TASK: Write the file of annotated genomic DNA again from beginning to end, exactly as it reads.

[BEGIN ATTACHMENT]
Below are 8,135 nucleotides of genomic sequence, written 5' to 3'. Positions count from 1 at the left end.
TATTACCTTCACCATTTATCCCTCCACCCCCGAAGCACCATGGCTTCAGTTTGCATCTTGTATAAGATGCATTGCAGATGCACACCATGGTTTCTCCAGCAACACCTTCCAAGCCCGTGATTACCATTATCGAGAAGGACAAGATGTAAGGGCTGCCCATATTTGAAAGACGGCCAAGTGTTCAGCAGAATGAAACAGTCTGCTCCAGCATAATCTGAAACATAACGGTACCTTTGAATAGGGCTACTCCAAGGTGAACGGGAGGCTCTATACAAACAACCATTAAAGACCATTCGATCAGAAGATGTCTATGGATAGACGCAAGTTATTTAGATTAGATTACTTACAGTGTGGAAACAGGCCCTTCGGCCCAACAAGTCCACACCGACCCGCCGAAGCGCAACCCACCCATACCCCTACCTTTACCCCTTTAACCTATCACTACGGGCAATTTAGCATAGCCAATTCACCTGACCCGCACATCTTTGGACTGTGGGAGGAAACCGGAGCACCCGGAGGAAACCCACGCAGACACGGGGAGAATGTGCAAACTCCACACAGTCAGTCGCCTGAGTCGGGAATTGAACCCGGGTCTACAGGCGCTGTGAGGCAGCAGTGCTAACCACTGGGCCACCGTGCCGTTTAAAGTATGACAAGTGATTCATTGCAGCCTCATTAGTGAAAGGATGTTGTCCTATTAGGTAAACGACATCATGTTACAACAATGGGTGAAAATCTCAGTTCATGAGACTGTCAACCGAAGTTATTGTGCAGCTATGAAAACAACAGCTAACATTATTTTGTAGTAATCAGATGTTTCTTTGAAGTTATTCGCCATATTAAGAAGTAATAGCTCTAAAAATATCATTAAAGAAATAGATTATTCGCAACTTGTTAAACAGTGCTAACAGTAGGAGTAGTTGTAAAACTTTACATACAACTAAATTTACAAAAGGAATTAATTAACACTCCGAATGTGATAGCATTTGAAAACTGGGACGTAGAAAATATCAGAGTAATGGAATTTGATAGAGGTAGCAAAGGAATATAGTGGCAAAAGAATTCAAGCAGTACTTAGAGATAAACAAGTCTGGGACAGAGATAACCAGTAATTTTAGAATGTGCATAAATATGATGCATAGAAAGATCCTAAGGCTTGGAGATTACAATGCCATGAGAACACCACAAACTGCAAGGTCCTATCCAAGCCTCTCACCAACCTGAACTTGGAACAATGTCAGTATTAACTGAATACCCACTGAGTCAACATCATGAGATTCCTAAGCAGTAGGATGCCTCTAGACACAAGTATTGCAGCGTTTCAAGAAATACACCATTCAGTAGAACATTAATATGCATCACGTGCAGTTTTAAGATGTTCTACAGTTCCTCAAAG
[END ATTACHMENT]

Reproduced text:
Below are 8,135 nucleotides of genomic sequence, written 5' to 3'. Positions count from 1 at the left end.
TATTACCTTCACCATTTATCCCTCCACCCCCGAAGCACCATGGCTTCAGTTTGCATCTTGTATAAGATGCATTGCAGATGCACACCATGGTTTCTCCAGCAACACCTTCCAAGCCCGTGATTACCATTATCGAGAAGGACAAGATGTAAGGGCTGCCCATATTTGAAAGACGGCCAAGTGTTCAGCAGAATGAAACAGTCTGCTCCAGCATAATCTGAAACATAACGGTACCTTTGAATAGGGCTACTCCAAGGTGAACGGGAGGCTCTATACAAACAACCATTAAAGACCATTCGATCAGAAGATGTCTATGGATAGACGCAAGTTATTTAGATTAGATTACTTACAGTGTGGAAACAGGCCCTTCGGCCCAACAAGTCCACACCGACCCGCCGAAGCGCAACCCACCCATACCCCTACCTTTACCCCTTTAACCTATCACTACGGGCAATTTAGCATAGCCAATTCACCTGACCCGCACATCTTTGGACTGTGGGAGGAAACCGGAGCACCCGGAGGAAACCCACGCAGACACGGGGAGAATGTGCAAACTCCACACAGTCAGTCGCCTGAGTCGGGAATTGAACCCGGGTCTACAGGCGCTGTGAGGCAGCAGTGCTAACCACTGGGCCACCGTGCCGTTTAAAGTATGACAAGTGATTCATTGCAGCCTCATTAGTGAAAGGATGTTGTCCTATTAGGTAAACGACATCATGTTACAACAATGGGTGAAAATCTCAGTTCATGAGACTGTCAACCGAAGTTATTGTGCAGCTATGAAAACAACAGCTAACATTATTTTGTAGTAATCAGATGTTTCTTTGAAGTTATTCGCCATATTAAGAAGTAATAGCTCTAAAAATATCATTAAAGAAATAGATTATTCGCAACTTGTTAAACAGTGCTAACAGTAGGAGTAGTTGTAAAACTTTACATACAACTAAATTTACAAAAGGAATTAATTAACACTCCGAATGTGATAGCATTTGAAAACTGGGACGTAGAAAATATCAGAGTAATGGAATTTGATAGAGGTAGCAAAGGAATATAGTGGCAAAAGAATTCAAGCAGTACTTAGAGATAAACAAGTCTGGGACAGAGATAACCAGTAATTTTAGAATGTGCATAAATATGATGCATAGAAAGATCCTAAGGCTTGGAGATTACAATGCCATGAGAACACCACAAACTGCAAGGTCCTATCCAAGCCTCTCACCAACCTGAACTTGGAACAATGTCAGTATTAACTGAATACCCACTGAGTCAACATCATGAGATTCCTAAGCAGTAGGATGCCTCTAGACACAAGTATTGCAGCGTTTCAAGAAATACACCATTCAGTAGAACATTAATATGCATCACGTGCAGTTTTAAGATGTTCTACAGTTCCTCAAAG